The United States and dozens of other countries vowed to speed up and strengthen the U.N.’s overstretched peacekeeping response to crises around the world.
More than 130,000 peacekeeping staffers are now deployed in operations around the world, a record, U.N. Secretary-General Ban Ki-moon told a special meeting on Friday that he and U.S. Vice President Joe Biden hosted on the sidelines of the annual General Assembly of world leaders.
The U.N. doesn’t have its own standing army and relies on contributions from its 193 member states. In recent years, stress has soared as peacekeepers have been sent to the front lines of everything from ethnic conflict to Islamic extremism.
This month, the U.N. withdrew its peacekeepers from many positions on the Golan Heights after 45 Fijian peacekeepers were held for two weeks by fighters from the al-Qaeda-linked Nusra Front.
According to the U.N., 102 peacekeepers died in 2013, 36 from direct attacks and others from accidents and illnesses.
The Secretary-General on Friday included the Ebola outbreak as a looming security issue.
At the end of the meeting, U.S. Ambassador Samantha Power said more than 30 countries had stepped up with “concrete commitments” to improving operations that range from South Sudan to the India-Pakistan border.
The speed of U.N. peacekeeping response is crucial. Its operation in the Central African Republic took over from the African Union on September. 15, nine months after violence between Christians and Muslims erupted. The force remains only about 65 percent of what the Security Council authorized in April. Timing of deployment of U.N. peacekeepers depends greatly on when member states send money, troops or both.
The budget for U.N. peacekeeping operations for the fiscal year from July 1, 2014, to June 30, 2015, is just over $7 billion. It is separate from the U.N.’s regular operating budget and the U.S. pays the largest share, over 28 per cent, followed by Japan at nearly 11 per cent. Rwanda is the fifth-largest contributor of troops to U.N. peacekeeping.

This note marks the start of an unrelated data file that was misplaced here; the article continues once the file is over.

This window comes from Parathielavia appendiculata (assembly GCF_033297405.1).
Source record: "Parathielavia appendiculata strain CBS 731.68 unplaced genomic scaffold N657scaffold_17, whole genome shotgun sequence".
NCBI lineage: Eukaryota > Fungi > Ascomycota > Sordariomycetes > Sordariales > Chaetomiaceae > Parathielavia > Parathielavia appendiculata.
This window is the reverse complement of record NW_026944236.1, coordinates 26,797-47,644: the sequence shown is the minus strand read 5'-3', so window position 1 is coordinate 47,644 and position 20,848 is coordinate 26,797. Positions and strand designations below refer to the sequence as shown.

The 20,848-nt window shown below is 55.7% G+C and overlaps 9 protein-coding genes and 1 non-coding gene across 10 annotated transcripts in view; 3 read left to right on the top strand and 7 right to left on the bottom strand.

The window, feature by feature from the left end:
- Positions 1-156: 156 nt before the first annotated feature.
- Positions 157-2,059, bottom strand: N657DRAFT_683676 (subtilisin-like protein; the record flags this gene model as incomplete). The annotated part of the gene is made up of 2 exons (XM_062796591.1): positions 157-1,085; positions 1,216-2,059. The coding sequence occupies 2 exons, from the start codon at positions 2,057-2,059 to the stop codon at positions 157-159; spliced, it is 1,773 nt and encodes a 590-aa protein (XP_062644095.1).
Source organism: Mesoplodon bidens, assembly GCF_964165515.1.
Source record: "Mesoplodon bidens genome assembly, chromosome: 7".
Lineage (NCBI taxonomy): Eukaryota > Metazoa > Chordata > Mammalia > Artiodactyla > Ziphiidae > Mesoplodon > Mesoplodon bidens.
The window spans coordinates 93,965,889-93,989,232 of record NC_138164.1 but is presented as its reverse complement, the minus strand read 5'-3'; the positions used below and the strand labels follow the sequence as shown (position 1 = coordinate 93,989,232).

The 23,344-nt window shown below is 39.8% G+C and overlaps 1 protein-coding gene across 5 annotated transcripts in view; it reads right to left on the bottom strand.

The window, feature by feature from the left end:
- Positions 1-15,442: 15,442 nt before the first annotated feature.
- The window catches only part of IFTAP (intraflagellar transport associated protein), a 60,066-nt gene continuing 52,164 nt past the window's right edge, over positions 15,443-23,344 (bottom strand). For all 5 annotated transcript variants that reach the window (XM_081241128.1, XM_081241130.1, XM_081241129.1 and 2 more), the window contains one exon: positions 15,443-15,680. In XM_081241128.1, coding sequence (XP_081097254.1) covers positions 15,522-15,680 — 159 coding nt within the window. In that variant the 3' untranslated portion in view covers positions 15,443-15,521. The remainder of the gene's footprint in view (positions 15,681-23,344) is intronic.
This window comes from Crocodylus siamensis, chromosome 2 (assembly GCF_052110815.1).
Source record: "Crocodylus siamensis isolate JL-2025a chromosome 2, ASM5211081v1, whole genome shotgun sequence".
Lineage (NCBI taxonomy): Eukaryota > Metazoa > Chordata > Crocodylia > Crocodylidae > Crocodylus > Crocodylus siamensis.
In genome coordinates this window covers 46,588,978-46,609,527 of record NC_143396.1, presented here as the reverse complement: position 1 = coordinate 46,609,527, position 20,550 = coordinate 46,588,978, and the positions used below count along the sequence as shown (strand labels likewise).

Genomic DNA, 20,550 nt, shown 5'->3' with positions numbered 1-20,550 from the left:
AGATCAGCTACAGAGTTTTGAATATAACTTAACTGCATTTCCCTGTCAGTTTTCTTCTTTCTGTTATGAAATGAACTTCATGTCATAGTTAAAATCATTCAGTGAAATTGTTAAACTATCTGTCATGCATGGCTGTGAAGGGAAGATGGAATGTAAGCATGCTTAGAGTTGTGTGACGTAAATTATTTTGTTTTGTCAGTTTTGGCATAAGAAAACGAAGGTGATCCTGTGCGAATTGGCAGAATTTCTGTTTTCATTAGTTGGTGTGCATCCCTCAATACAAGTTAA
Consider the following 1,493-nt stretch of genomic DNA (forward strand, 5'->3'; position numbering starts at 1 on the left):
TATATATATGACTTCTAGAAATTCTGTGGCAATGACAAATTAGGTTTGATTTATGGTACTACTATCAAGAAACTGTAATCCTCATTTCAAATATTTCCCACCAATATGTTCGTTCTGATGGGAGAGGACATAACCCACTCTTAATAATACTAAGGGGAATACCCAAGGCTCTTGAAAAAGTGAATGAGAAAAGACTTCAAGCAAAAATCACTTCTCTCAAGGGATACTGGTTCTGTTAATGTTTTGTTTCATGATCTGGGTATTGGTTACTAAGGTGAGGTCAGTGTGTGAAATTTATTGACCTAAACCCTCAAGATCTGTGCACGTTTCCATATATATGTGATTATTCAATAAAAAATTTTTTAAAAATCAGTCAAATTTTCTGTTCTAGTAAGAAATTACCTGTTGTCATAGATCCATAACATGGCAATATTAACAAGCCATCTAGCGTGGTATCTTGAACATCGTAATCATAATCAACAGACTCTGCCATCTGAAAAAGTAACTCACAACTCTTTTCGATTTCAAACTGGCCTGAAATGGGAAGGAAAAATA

Japan’s Prime Minister Shinzo Abe, Rwanda’s President Paul Kagame and the leader of another major troop contributor, Bangladesh Prime Minister Sheikh Hasina, all attended Friday’s meeting.
Leaders and foreign ministers pledged aid ranging from helicopters to police to intelligence support, but with few specifics. Earlier this week, Mexico said it would return to U.N. peacekeeping after decades, and China said it was sending a 700-member infantry battalion to help the operation in South Sudan, where tens of thousands of people have taken shelter for months in U.N. bases to escape ethnic violence.
The U.S., which says it plans to contribute $1.9 billion to peacekeeping this fiscal year, down from $2.1 billion the previous year, announced it would review its contribution to peacekeeping efforts.
Yesterday’s meeting came as the U.N. is about to begin its first wholesale, high-level review of peacekeeping operations in 15 years. “This will be a particularly exciting year,” peacekeeping chief Herve Ladsous said.